More than an hour of discussion during Wednesday's Audit and Finance Committee meeting was dedicated to some serious issues the City Auditor found in the Neighborhood Housing and Community Development Department.
The auditor's investigation determined the department didn't do a good job overseeing the "Matched Savings Account Program." The program uses a combination of federal and city dollars to help low-income Austinites save money for a home, go to college, or invest in a small business..
"People can get an 8 to 1 match so if you save $500 and tell the city you're going to start a small business they'll give you $4,000 in with which to do it and they'll deposit it in your personal bank account with really no accountability of how that money is spent," said Council Member Ellen Troxclair, chair of the Committee.
Troxclair says that's unacceptable and really worrisome.
Since the program started in Austin in 2013, it's given out at least $298,000 to 82 participants.
The auditor found the department used the money for "questionable transactions and potentially ineligible participants."
Council members on the committee questioned the purchase of a $2,100 gaming computer.
"Which is under the education savings goal and it's reasonable that someone might need a computer, now why that expensive of a computer? There may be a very good reason for that, maybe they're pursuing something in school that requires a high-powered computer. However that's not in the documentation so it looks questionable to us on paper," said Mary Dory with the City Auditor's office.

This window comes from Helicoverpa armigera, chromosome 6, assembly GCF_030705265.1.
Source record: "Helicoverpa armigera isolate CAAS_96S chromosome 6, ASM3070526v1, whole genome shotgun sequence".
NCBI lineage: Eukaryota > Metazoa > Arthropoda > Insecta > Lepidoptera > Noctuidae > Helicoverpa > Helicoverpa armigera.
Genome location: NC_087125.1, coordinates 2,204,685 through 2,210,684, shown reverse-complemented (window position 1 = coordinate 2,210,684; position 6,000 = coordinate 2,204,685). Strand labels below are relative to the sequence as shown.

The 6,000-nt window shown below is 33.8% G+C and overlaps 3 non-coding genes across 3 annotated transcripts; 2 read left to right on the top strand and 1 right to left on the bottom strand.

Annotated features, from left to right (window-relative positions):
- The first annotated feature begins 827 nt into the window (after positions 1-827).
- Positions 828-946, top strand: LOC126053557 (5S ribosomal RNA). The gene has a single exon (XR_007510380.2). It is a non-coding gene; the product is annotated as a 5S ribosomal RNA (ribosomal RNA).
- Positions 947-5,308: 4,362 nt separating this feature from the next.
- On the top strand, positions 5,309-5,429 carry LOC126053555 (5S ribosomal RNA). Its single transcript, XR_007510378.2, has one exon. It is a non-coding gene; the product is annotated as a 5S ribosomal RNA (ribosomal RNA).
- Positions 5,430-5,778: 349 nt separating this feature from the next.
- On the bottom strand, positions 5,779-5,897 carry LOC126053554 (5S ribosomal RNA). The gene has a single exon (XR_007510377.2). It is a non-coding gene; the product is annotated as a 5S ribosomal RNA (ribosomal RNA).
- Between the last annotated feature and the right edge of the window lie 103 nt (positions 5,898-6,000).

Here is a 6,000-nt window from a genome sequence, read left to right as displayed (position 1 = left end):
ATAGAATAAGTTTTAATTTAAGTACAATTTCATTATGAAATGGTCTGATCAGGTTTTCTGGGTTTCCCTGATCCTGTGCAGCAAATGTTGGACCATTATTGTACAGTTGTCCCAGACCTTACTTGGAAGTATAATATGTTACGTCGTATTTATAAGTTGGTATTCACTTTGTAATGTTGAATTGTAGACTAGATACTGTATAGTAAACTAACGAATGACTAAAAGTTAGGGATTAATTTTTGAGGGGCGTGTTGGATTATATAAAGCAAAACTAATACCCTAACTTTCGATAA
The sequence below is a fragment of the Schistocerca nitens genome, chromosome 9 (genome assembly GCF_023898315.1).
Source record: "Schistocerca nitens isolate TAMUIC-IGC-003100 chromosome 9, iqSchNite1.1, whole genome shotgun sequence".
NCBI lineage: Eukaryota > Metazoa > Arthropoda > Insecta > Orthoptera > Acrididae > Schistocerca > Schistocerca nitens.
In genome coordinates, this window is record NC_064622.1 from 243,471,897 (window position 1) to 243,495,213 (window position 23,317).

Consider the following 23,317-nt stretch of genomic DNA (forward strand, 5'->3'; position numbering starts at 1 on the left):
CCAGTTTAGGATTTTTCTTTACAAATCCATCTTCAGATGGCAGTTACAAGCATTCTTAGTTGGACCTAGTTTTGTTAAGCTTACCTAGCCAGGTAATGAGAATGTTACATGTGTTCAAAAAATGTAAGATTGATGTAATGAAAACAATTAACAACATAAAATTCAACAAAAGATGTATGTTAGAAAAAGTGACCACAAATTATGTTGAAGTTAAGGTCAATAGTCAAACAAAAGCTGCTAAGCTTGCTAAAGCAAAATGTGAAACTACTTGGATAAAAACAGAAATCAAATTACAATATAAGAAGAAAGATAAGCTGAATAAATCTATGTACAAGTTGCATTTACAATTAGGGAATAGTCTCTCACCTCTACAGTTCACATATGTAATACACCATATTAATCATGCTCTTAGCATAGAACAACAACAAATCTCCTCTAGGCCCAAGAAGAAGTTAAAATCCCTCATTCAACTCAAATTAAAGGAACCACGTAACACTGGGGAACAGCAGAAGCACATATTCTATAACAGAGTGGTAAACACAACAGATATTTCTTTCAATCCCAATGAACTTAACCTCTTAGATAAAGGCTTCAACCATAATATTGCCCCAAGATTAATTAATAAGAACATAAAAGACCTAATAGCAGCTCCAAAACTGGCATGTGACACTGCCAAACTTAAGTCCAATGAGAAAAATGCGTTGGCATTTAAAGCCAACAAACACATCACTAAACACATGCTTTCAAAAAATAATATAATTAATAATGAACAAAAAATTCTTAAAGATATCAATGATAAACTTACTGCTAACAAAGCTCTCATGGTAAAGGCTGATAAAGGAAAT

"When the request came through for a high-powered machine, it was determined to be related to their education. We had communication with a professor saying that, confirming the student was an engineering student," said Rosie Truelove Director of the Neighborhood Housing and Community Development Department.
Council Member Alison Alter said the problems here point to a broader issue.
"We have programs and we have no idea if they're making a result and we're just throwing money at a wall and hoping that we hit some target that we've set," Alter said.
Alter says if there is nothing built into programs like these to make sure recipients report back about how the money was used, she says we might as well be throwing that money away.
"And this is happening over and over again in housing, in cultural arts, in work force development. We have got to get a handle on this, we have limited funds," Alter said.
"We have so many needs in this city and simply giving people blank checks for $4,000 is not an appropriate use of hard-earned taxpayer dollars," Troxclair said.
The Federal government is doing away with this program so now it's up to the city to decide if it should continue using just city funds.
Troxclair says she is recommending it not continue another day.